The best buyer for your business may not be the buyer that offers the highest price.
Business sellers can become so focused on the offering price for their business that, at times, they will overlook a number of other factors that may prove more significant in the deal than the actual price. For example:
1. Financial Capabilities of the Buyer – This is not the amount the buyer is willing to pay for the business but rather the overall financial strength of the party making the offer. In today’s tumultuous lending environment not all buyers can actually produce the funds needed to purchase your business. A properly capitalized buyer with a slightly lower offering price may be worth more consideration than chasing a higher offer from a cash strapped buyer.
2. Industry Experience – Oftentimes, as small business owners, post-sale customer service and employee retention is just as important as your actual exit from the business. Especially when your compensation is tied to the future performance of the business. The practice of tying the seller’s compensation to the future performance of the business is common in the sale of service oriented businesses and is referred to as an earn-out.
3. Liabilities – Depending upon whether the transaction is structured as an asset deal or a stock deal, certain liabilities may remain with the seller post-sale. The ability to transfer liabilities to a buyer may make a lower offer more attractive than a higher offer where liabilities remain the seller’s responsibility.
4. Taxes – NEVER FORGET ABOUT TAXES!! In any transfer of ownership there is always an adverse tax effect. The question becomes with whom does the tax obligation lie? Depending on the structure of the transaction and the potential allocation of purchase price, there can be a significant difference in how the IRS views the transaction. A buyer will (in all likelihood) be looking for an asset deal with the majority of the value allocated to operating assets to achieve a step-up in basis and a quick depreciation write-off. On the other hand, you as the seller will be looking for a stock deal or an asset deal with the majority of the value attributable to capital assets to achieve capital gains tax treatment on the proceeds in excess of basis.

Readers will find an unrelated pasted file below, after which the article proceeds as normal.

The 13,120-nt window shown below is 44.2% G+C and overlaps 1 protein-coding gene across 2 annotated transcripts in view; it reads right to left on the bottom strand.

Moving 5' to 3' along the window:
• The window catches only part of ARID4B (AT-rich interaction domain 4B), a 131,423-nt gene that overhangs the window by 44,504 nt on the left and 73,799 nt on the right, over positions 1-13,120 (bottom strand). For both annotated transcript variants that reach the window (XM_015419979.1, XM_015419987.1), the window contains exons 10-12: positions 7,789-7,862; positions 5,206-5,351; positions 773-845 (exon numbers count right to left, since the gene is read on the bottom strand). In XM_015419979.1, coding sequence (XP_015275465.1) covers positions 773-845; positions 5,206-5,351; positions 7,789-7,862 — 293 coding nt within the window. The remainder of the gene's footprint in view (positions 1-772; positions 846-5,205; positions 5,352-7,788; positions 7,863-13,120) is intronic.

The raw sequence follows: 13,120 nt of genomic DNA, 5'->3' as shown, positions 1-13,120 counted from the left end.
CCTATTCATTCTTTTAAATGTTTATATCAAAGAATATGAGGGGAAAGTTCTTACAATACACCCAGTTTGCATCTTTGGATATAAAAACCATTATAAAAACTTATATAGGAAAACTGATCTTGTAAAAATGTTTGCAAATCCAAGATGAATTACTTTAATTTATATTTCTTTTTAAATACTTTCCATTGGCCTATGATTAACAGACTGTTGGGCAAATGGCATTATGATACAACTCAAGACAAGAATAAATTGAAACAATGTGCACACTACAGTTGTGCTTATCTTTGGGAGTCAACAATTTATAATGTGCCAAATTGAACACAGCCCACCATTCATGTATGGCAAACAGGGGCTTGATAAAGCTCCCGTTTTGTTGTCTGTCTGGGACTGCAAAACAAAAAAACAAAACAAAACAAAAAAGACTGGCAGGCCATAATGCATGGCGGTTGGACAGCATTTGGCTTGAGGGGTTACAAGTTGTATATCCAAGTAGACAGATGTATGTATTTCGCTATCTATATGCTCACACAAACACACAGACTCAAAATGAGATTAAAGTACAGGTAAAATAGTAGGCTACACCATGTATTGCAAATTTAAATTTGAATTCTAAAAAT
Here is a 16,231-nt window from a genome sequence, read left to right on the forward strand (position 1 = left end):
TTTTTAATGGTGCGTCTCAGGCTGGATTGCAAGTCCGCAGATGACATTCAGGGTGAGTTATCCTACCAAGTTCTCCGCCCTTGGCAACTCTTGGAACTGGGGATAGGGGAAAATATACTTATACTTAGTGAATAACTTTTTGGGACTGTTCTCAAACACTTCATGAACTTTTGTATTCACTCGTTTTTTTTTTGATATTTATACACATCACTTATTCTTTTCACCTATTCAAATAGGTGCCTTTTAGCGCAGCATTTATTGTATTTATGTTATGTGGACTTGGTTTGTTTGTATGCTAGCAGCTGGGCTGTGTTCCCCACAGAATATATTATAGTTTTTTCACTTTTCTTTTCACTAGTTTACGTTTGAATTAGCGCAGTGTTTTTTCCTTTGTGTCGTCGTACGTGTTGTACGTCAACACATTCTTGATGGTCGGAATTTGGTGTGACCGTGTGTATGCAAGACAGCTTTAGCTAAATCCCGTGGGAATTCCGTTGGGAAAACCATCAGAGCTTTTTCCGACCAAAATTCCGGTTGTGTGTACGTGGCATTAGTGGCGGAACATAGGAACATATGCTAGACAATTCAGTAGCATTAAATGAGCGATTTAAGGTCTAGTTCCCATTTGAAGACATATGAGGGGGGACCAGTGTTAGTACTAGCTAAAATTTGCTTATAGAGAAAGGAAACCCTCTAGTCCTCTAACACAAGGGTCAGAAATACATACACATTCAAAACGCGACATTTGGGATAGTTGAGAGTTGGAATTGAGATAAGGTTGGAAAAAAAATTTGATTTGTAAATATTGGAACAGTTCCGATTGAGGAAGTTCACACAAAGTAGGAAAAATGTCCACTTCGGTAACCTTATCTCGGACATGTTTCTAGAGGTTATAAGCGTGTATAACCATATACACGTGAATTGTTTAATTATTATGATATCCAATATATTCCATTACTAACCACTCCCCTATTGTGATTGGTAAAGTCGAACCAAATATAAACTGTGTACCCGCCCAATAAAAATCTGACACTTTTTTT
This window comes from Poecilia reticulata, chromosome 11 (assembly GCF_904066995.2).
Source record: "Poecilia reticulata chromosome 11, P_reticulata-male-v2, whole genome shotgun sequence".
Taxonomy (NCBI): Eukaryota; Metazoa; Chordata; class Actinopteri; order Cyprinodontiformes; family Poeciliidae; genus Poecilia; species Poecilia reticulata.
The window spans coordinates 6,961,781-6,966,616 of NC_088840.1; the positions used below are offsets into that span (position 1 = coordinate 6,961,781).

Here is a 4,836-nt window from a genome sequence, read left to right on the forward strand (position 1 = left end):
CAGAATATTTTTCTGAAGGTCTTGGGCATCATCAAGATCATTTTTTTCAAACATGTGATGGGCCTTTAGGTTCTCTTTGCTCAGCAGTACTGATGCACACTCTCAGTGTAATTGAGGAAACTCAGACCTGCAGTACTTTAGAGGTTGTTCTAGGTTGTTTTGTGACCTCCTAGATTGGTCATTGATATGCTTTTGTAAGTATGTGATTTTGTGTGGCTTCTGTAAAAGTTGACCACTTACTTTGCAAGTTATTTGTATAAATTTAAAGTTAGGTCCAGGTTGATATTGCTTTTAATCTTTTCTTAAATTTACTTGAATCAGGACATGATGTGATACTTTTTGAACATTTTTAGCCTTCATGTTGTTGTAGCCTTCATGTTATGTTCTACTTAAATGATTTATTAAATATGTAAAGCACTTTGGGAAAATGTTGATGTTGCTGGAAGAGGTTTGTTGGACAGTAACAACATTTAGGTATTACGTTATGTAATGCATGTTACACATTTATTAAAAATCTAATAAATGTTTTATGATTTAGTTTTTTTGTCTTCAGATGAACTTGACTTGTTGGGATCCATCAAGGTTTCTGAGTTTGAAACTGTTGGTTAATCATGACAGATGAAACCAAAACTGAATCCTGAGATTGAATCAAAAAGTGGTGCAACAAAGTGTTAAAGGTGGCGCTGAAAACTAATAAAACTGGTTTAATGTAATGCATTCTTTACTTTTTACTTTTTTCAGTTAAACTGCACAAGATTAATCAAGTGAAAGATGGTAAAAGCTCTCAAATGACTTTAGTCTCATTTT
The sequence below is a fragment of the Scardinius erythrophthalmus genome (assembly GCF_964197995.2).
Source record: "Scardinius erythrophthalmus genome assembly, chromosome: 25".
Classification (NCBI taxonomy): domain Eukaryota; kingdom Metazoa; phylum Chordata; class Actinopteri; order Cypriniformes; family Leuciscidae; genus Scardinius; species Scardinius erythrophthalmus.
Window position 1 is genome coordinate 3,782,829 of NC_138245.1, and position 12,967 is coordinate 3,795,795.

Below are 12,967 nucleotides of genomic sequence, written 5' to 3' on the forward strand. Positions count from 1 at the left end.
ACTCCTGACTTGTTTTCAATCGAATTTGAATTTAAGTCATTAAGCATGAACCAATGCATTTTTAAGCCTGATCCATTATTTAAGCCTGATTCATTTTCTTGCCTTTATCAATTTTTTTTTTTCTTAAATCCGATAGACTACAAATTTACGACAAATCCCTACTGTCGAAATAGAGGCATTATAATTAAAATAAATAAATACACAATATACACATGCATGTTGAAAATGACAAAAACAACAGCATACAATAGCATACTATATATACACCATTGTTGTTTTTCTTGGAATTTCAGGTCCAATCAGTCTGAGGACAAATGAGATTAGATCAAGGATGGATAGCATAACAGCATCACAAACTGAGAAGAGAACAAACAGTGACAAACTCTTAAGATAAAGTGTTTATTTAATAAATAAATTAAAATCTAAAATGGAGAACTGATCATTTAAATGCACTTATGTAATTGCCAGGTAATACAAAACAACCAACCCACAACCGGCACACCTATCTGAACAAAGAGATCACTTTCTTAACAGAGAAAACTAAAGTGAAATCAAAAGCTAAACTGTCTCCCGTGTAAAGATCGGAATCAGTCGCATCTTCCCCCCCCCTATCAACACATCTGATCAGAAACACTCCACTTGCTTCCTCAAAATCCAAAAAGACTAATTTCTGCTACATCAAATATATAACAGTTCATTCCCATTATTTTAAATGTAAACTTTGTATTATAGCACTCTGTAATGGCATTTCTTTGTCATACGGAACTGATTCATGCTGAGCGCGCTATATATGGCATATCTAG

Rarely when buying or selling a business is the structure that’s best for the seller also the best for the buyer. There is always give and take. Experienced buyers and their experienced advisors know that the offering price is only one small part of the deal. There are a number of other things that qualify an offer as “good” or “bad”. Be sure to consider the entire offer, including: price, the ability of the buyer to pay, the buyer’s experience within your industry, what liabilities (if any) will transfer and who is responsible for the impending tax obligation.